Luckily, working in an English-only working group and the fact that my flatmates were Chinese forced me to speak English all the time. This was difficult for me at first, but got better and better over time.
In addition to working in the laboratory and attending the evening lectures, I traveled extensively and made extensive use of the free time programs offered on campus. In addition to going to the fitness studio and the bowling alley, as a passionate swimmer I really enjoyed going to the university’s outdoor pool. Since I lived directly on campus with many other international students, it was easy for me to make social contacts quickly. After work, I regularly went bowling/billiards with my roommates in the laboratory, or we cooked together and played cards.
I also took a beginner’s surfing course, which was a lot of fun at first. But as the temperatures got colder and colder, it became more and more difficult for me to take part in the course. Unlike at German universities, university sports in the USAare followed with great interest. SDSU has an excellent football and basketball team. As a student at SDSU, I was able to get free tickets to the games being played in San Diego. I attended almost every home game of the “Aztecs”. I particularly liked the “warm-up” before the actual game. For example, a big celebration was held in the parking lot in front of the football stadium before each game to get in the mood for the game. This so-called “tail gating” was also a wonderful opportunity to meet new people.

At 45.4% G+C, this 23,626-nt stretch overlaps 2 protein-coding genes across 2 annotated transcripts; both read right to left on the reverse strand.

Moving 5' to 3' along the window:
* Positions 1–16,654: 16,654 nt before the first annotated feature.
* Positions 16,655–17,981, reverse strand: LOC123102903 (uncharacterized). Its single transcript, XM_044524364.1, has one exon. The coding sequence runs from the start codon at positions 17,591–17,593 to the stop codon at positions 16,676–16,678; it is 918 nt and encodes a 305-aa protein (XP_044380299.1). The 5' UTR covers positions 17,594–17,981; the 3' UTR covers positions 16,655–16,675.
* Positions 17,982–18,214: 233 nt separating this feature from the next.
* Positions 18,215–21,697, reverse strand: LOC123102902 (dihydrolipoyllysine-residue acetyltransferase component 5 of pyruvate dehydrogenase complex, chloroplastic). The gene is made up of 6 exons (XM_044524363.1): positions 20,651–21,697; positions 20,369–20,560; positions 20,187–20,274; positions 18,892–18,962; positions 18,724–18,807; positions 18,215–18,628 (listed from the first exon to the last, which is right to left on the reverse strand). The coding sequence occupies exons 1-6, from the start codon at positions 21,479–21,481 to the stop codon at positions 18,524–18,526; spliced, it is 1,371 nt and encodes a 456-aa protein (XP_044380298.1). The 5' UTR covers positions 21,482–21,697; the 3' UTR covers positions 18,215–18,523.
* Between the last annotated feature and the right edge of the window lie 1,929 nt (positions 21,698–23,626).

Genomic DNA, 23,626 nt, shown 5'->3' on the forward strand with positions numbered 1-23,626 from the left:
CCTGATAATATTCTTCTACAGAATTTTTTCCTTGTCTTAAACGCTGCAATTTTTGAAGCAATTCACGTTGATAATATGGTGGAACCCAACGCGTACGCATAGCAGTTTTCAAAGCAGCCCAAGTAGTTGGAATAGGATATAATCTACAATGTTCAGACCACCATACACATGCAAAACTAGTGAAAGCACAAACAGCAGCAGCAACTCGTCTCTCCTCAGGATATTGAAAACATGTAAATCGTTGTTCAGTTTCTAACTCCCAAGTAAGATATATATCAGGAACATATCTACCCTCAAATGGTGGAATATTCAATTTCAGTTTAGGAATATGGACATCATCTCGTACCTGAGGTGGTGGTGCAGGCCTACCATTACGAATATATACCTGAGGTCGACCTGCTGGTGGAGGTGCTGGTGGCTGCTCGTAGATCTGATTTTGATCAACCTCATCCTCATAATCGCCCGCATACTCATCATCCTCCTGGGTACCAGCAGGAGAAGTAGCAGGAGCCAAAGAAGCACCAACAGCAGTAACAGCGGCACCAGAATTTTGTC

Halloween was just around the corner at the end of October. Unlike in Germany, Halloween is celebrated in a big way in the USA. The entire week before October 31st. Halloween celebrations took place and costumed figures were seen walking around every day – comparable to the Rhineland carnival.
Presidential elections were held in the United States in November. It was interesting to follow the election campaign and the election itself live. After the election result was known, there was some rioting and many of my American friends were dissatisfied with the outcome of the election.
Unfortunately, I was a little disappointed with the way Americans celebrated Christmas and the New Year. Unfortunately, I didn’t see any decorated houses during the Advent season and the general mood wasn’t exactly festive either. At this point I really missed the German Christmas markets. I didn’t see any fireworks on New Year’s Eve and there was almost no one out on the streets at midnight.
Besides San Diego, I got to know Las Vegas, Los Angeles, San Francisco, Phoenix, the Grand Canyon and Maui. I found it extremely exciting to see these places, which are otherwise only known from television, in real life. I found Las Vegas particularly impressive, where I celebrated the birthday of a German I met there.
In summary, I had a lot of fun at San Diego State University, met a lot of new people and improved my language skills significantly. My work at the SDSU also helped me professionally and since the semester abroad was fully recognized, I did n’t lose any valuable study time.
The entire semester was very expensive, but considering what it did for me professionally and socially, it was totally worth it! I can only recommend a semester at SDSU from my side. If anyone has any questions about my stay, don’t hesitate to write to me.